Earrings, artwork and homemade soaps line the shelves of a new boutique on Bardstown Road.
All are products from local entrepreneurs who benefit from the visibility of the high-traffic corridor.
But unlike similar shops that dot Louisville’s trendy neighborhoods, every vendor at this store is Black.
That’s an intentional move by Pocket Change, an initiative from local nonprofit Change Today, Change Tomorrow that aims to increase support for Black business owners who typically don’t have the resources and support they need to thrive.
The space is one of at least half a dozen local incubators and accelerators that have launched in the wake of Louisville’s racial justice protests, each with the shared goal of growing Black-owned businesses throughout the city.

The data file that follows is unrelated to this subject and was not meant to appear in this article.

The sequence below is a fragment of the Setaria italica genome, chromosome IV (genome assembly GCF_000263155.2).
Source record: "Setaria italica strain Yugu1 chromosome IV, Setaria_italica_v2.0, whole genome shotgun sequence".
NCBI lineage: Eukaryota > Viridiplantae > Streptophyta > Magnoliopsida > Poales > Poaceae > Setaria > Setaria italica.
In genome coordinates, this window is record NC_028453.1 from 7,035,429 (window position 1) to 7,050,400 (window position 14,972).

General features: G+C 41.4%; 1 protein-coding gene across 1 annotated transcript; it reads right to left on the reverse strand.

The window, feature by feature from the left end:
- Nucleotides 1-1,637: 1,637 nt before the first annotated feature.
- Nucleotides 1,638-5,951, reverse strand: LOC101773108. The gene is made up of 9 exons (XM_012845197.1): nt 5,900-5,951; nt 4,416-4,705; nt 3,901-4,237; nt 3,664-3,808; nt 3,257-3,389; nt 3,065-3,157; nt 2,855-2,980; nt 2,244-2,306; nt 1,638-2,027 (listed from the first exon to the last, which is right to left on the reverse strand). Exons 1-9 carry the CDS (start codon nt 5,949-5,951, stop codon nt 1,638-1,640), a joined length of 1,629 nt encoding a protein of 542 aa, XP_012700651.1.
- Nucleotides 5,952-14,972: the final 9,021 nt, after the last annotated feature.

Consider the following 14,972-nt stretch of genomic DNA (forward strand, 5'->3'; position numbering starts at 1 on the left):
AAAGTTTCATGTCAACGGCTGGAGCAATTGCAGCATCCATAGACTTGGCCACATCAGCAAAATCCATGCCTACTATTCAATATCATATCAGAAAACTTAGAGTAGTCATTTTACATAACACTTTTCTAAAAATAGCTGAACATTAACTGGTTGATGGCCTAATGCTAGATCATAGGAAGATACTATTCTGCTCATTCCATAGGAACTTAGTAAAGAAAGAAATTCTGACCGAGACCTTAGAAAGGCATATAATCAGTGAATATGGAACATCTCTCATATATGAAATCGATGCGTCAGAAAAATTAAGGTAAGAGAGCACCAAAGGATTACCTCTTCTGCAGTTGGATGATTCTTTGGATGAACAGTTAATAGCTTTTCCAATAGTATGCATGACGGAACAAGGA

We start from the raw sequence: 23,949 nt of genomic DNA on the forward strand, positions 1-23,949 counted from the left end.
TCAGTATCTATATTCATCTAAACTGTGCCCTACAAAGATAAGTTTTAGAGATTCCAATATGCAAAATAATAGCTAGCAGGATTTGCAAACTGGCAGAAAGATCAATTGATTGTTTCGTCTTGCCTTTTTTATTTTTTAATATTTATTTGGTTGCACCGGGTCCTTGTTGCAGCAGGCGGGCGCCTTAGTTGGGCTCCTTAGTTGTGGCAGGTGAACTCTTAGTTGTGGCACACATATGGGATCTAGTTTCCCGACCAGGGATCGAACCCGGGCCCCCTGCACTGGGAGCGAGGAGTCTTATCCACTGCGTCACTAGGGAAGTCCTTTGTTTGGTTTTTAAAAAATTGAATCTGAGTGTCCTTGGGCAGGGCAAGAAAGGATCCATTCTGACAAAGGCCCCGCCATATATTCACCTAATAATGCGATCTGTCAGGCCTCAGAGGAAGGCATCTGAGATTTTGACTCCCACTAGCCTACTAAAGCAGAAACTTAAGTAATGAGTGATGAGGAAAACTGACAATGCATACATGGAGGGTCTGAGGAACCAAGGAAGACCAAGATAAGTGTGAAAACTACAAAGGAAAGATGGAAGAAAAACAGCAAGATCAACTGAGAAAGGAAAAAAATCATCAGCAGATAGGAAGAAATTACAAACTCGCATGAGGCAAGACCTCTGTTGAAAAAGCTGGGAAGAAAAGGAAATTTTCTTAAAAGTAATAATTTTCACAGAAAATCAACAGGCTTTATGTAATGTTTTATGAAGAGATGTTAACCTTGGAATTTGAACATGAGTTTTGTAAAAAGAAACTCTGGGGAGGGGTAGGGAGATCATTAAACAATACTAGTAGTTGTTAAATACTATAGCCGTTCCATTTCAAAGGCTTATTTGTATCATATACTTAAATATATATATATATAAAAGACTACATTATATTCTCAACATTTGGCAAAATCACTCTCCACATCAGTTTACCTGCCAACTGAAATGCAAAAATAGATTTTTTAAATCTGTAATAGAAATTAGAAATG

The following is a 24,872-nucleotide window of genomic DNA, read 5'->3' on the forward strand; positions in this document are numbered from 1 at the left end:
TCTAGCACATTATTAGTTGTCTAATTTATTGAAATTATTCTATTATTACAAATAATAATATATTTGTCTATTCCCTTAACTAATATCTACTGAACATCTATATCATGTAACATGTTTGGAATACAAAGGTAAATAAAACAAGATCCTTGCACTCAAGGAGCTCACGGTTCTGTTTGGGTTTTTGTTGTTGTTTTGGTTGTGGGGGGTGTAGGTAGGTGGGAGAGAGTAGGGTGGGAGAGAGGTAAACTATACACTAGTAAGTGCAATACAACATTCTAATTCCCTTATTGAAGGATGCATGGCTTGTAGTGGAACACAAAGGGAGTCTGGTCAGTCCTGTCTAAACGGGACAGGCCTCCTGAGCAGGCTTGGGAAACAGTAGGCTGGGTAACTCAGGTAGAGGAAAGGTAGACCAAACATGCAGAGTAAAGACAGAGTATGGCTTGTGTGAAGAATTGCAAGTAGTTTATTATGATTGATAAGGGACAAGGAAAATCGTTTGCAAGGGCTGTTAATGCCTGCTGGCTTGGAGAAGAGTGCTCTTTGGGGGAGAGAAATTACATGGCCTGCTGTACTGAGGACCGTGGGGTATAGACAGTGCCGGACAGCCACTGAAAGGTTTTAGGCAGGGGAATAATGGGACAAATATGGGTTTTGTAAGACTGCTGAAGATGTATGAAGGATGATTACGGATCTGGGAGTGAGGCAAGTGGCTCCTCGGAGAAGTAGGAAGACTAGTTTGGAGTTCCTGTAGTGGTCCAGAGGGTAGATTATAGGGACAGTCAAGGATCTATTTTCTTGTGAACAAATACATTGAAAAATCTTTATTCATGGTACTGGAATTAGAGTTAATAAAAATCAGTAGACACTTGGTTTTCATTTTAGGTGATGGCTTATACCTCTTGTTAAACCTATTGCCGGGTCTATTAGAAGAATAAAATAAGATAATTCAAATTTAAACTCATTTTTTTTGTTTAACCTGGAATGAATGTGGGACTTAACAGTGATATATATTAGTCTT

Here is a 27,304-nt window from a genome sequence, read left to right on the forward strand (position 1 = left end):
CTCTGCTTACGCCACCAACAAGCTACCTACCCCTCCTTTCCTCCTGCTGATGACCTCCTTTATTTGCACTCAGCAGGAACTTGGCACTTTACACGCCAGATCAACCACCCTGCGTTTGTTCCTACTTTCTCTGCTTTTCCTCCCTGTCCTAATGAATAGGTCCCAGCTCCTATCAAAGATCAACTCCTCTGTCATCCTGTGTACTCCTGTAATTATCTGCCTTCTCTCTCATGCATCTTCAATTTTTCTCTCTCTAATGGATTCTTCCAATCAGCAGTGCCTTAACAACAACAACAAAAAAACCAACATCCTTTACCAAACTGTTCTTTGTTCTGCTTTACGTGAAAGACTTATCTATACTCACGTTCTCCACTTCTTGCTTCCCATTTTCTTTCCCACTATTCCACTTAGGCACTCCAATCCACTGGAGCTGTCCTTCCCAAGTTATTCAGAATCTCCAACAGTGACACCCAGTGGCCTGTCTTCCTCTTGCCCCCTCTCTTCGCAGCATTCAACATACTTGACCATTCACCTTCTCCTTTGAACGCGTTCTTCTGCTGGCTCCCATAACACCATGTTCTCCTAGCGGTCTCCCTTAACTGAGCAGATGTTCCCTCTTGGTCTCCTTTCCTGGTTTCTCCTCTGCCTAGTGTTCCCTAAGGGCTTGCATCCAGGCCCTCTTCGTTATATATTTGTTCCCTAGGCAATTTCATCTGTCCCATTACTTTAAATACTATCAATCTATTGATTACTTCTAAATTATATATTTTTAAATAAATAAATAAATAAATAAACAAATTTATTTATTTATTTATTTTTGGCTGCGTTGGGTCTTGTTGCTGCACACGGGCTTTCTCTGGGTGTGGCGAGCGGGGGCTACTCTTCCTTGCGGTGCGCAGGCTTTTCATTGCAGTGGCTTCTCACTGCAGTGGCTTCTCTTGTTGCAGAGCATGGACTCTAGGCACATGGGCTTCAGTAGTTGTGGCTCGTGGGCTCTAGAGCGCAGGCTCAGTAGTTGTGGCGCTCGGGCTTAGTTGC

All the initiatives are Black-led, and several have received support from deep-pocketed institutions — including Humana, Yum Brands and Louisville Metro Government — who see the programs as an opportunity to reverse course on historically racist policies and practices that kept Black people and businesses from building wealth.
For decades, national research has shown that Black entrepreneurs most frequently lack access to loans, training and networking opportunities — inequities that have contributed to long-lasting wealth gaps between Black and white people.
In Louisville today, 2.4% of businesses are Black owned, though Black people make up 22.4% of the population, according to city data. And nationally, the median net worth of white families is nearly eight times the median net worth of Black families, according to the Federal Reserve.